There aren’t too many days in the year that I feel nostalgic. My birthday does nothing for me, not after almost 50 of them. New Year’s Day is a good day to reflect, I suppose, but, like Christmas and Thanksgiving, it’s a bit over-hyped. Every July 1st I remember my brother Jeffrey, who died at the age of 5 in 1977, on January 9th, another day I stop to reflect.
But there’s something about the last evening before Labor Day that causes me to turn on some old songs and sit on my deck and really dwell on where I’ve been and where I’m going. It is, after all, the unofficial end of summer. The calendar says we have three more weeks. But ask any school-aged kid and they’ll tell you.
As I write this, hot-air balloons are passing overhead. We have quite a few around here. Most sell rides that last about half an hour. Sometimes they’re low enough that we can talk to the people in the basket. We actually attend church with one of the balloon owners.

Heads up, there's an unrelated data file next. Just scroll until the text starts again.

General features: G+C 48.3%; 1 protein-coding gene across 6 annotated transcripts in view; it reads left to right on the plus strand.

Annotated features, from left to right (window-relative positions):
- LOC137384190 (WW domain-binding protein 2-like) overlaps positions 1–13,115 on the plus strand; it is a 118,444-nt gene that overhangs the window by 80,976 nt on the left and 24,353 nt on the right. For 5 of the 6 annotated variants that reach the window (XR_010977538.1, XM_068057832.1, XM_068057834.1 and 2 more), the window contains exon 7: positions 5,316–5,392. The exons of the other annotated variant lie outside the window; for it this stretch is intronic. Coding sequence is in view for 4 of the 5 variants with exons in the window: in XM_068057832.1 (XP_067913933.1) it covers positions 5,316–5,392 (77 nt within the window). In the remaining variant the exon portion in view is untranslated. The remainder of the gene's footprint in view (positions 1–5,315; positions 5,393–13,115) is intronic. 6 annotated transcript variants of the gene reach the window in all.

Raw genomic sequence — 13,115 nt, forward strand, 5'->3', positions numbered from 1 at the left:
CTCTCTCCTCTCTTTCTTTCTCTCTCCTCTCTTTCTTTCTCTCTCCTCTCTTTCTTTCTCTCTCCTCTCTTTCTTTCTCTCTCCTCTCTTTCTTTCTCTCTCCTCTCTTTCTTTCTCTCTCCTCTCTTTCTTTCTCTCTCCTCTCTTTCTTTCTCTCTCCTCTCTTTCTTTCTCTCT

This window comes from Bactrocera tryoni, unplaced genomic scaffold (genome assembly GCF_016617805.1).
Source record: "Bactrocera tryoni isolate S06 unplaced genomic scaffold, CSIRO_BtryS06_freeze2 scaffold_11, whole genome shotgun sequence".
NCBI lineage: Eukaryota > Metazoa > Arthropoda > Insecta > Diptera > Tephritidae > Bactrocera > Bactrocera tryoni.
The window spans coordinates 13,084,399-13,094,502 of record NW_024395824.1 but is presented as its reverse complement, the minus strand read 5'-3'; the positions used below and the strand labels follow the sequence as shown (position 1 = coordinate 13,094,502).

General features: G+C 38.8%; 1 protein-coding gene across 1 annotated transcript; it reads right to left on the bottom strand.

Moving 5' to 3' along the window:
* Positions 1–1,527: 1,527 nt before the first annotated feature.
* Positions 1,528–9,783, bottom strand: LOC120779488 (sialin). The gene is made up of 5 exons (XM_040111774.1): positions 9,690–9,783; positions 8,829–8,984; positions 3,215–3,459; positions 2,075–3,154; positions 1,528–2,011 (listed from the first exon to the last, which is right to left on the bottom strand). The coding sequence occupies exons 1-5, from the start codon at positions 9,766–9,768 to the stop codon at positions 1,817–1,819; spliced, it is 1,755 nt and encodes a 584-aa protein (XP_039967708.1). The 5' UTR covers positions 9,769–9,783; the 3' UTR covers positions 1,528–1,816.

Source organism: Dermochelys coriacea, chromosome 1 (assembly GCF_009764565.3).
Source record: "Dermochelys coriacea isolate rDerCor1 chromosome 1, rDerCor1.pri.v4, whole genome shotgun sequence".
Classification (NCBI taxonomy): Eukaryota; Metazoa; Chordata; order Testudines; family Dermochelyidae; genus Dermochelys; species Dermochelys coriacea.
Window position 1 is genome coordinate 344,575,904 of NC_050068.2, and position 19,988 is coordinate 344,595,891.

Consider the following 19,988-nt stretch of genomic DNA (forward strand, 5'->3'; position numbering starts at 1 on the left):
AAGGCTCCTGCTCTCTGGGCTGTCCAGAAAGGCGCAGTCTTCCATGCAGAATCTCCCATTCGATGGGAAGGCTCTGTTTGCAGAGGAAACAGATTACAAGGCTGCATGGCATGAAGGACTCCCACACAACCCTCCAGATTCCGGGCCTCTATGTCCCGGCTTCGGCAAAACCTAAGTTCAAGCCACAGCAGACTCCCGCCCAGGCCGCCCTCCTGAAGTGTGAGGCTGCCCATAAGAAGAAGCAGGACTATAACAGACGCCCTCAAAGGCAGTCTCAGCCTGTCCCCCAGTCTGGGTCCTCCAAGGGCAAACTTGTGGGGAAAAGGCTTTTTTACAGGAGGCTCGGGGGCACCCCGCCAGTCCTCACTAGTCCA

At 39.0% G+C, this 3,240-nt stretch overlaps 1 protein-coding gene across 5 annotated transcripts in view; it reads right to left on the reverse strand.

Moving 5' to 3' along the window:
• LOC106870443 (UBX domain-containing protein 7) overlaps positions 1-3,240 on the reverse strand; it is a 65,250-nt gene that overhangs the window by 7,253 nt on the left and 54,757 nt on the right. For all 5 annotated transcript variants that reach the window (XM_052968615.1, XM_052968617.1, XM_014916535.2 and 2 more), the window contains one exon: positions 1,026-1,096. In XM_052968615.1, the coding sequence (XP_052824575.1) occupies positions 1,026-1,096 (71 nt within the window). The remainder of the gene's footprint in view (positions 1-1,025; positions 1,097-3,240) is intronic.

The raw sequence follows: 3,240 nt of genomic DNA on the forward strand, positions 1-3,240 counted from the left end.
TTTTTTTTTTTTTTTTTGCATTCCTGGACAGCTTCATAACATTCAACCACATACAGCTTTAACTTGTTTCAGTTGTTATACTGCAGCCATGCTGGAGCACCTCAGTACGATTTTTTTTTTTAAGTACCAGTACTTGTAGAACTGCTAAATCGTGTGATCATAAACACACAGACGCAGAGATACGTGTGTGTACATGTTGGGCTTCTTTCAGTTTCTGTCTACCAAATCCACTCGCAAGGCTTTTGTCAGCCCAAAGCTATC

A cool breeze is blowing across my bare legs and my dog is grooming himself on the deck. Guns ‘n Roses is playing from my little bluetooth speaker, connected to my Napster app on my iPhone. Excuse me for saying this, but you kids don’t know how good you’ve got it. Back in the day, we tuned in to whatever local radio station was playing the Hot Hundred countdown or whatever, tolerating the commercials after every three songs.
But summer, and summer’s end, will always be the same.
Most of my readers are of school-age, so I say to you that this is not a disaster. Summer must end or new summers can never be. When you grudgingly climb aboard that school bus in a couple days or gaze around your classroom, wondering what horrors await, remember to embrace these memories you’ve created in June, July, and August. It will all come to an end. Sooner than you expect. And one day you’ll be an almost fifty year old man or woman sitting on your deck with your dog and old music, wondering how you got here so quickly.
See you in the fall.